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3 Things To Know About Elder Abuse

No one wants to imagine that their older loved ones could suffer at the hands of someone else, nonetheless a caregiver, but the fact is, elder abuse is more common than you might think.

More than 643,000 older adults over the age of 60 were treated in the emergency department for nonfatal assaults, and over 19,000 homicides occurred from 2002 to 2016. So, although you may not see it, elder abuse is a growing problem, and it’s essential to know what it is and how to spot it. Read on to learn the signs of elder abuse and what you could do to help.

What is Elder Abuse?

Elder abuse is a deliberate act or failure to act that threatens or places an older adult at risk of harm. There are many different types of elder abuse, and common ones include:

Financial abuse

Physical abuse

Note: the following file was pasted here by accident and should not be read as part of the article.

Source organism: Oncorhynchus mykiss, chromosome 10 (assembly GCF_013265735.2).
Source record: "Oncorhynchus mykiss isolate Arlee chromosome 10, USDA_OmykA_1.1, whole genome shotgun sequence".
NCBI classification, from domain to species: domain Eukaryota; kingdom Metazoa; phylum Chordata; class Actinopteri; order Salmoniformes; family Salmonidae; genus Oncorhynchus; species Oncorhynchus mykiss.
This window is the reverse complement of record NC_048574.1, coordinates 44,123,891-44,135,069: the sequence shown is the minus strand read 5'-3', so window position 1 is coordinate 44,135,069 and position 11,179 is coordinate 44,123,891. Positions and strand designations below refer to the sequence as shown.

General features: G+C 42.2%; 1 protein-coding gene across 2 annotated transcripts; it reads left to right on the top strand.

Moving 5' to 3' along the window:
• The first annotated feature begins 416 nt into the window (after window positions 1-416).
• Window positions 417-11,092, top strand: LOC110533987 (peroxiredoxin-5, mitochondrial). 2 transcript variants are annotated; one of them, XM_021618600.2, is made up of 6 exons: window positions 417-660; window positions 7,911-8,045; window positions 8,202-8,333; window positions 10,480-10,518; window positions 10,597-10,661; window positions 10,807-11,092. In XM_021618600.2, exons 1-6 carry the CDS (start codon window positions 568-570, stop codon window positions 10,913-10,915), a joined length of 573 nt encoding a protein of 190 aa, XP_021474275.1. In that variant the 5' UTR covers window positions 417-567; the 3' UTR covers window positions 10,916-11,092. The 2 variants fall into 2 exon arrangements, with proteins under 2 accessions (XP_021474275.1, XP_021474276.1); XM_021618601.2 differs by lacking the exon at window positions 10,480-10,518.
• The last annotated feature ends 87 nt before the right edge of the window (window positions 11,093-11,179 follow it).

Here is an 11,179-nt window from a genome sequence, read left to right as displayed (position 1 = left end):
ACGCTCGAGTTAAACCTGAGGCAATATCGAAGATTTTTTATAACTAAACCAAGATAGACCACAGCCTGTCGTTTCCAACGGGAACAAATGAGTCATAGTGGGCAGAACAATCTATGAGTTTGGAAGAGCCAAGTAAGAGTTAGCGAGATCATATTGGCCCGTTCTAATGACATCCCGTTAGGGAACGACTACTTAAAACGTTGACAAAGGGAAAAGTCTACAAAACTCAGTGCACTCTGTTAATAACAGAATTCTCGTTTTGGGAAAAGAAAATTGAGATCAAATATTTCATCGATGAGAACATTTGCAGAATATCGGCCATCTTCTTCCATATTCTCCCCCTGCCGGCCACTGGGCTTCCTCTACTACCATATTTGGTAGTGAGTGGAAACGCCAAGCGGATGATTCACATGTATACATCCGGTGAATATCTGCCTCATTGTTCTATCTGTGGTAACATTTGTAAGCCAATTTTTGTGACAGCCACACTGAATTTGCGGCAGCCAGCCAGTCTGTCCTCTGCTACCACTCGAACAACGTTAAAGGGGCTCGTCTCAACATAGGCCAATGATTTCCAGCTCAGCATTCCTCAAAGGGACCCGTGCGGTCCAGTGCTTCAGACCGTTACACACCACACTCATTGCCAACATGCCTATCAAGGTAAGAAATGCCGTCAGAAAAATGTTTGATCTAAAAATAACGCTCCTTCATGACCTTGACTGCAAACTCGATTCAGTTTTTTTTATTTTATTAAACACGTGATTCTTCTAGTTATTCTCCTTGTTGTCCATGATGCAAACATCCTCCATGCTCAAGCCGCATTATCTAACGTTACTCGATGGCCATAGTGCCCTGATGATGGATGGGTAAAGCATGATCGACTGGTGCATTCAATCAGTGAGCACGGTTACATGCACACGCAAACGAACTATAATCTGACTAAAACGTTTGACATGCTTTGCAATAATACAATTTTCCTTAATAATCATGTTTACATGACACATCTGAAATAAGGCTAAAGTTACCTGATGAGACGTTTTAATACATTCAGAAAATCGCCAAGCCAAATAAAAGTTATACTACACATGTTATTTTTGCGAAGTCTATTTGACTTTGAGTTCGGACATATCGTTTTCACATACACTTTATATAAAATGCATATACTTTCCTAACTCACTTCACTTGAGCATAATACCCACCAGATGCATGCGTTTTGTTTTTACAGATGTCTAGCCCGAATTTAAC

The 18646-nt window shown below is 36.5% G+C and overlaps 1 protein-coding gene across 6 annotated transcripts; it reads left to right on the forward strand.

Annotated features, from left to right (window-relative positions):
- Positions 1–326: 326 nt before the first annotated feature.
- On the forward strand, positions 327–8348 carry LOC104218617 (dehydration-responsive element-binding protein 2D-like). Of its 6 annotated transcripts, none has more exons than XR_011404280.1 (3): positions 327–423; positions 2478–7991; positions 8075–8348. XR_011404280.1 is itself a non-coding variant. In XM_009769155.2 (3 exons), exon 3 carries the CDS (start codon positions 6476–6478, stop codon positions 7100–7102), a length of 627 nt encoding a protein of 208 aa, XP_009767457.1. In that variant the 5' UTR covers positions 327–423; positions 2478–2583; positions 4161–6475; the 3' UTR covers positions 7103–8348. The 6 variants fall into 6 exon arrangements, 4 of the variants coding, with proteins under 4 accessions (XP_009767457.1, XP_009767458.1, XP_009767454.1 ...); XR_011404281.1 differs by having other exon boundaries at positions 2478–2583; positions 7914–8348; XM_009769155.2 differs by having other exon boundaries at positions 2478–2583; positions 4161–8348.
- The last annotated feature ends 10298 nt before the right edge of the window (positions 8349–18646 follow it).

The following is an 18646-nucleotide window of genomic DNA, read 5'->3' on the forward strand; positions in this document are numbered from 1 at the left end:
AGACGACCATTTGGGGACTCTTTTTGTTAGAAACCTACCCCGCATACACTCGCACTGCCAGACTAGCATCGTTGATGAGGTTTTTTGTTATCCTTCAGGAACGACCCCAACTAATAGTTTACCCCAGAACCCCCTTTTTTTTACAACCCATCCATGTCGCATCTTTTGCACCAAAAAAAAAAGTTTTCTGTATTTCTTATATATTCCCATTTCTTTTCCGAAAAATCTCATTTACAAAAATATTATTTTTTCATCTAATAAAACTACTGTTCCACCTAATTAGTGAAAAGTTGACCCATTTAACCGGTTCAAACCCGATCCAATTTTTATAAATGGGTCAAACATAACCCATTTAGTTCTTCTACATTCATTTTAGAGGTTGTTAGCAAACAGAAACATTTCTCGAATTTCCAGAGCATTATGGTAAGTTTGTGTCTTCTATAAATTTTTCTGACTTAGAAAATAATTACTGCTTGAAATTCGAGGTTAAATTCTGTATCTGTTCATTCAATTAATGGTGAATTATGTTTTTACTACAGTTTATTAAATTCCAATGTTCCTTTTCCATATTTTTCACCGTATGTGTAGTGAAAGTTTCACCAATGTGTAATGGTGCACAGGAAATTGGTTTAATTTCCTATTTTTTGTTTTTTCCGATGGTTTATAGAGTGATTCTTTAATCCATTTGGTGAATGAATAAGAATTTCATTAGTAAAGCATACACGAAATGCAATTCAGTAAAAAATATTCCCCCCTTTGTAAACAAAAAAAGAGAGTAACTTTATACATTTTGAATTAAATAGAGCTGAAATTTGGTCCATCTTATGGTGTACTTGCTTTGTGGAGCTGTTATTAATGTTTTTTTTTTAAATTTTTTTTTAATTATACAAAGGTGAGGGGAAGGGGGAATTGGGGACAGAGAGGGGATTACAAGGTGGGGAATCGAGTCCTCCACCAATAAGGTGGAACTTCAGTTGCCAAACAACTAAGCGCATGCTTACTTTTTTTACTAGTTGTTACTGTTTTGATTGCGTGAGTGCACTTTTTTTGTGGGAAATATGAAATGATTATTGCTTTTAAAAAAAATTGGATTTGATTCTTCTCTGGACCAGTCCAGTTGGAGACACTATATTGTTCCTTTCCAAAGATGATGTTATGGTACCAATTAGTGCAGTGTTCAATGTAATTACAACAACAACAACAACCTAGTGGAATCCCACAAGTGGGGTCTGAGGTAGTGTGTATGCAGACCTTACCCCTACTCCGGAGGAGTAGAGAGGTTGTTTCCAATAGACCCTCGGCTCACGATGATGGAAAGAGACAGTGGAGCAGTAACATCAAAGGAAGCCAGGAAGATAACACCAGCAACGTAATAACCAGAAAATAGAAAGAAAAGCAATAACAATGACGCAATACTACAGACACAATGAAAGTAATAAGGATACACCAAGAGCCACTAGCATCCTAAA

Sexual abuse

Emotional or Psychological abuse


These types of abuse can happen at the hands of a person the older adult trusts or strangers, so remain vigilant by learning the signs of elder abuse.

The Signs of Elder Abuse

Here are common red flags that point to abuse to look out for when you visit an older adult:

Has unexplained bruises, burns, cuts, or scars

Becomes withdrawn or acts aggressively

Has trouble sleeping

Living in unsafe or unclean conditions

Displays signs of insufficient care or unpaid bills despite having financial resources

Looks disheveled or messy

Stops engaging in activities they usually enjoy

Displays signs of trauma, like rocking back and forth

Has lost weight without reason

Develops bed sores or preventable conditions

How Can You Help?

If you see signs of abuse, the most important thing to do is to get help or report it to adult protective services because abuse does not stop unless someone intervenes. To make a report, you can use the National Center on Elder Abuse Listing of State Abuse Hotlines to find your state’s reporting numbers and other resources.

Educating oneself and others is one of the best ways to prevent elder abuse and recognize it when it happens, so if you learned something in this newsletter, be sure to share it with someone else.

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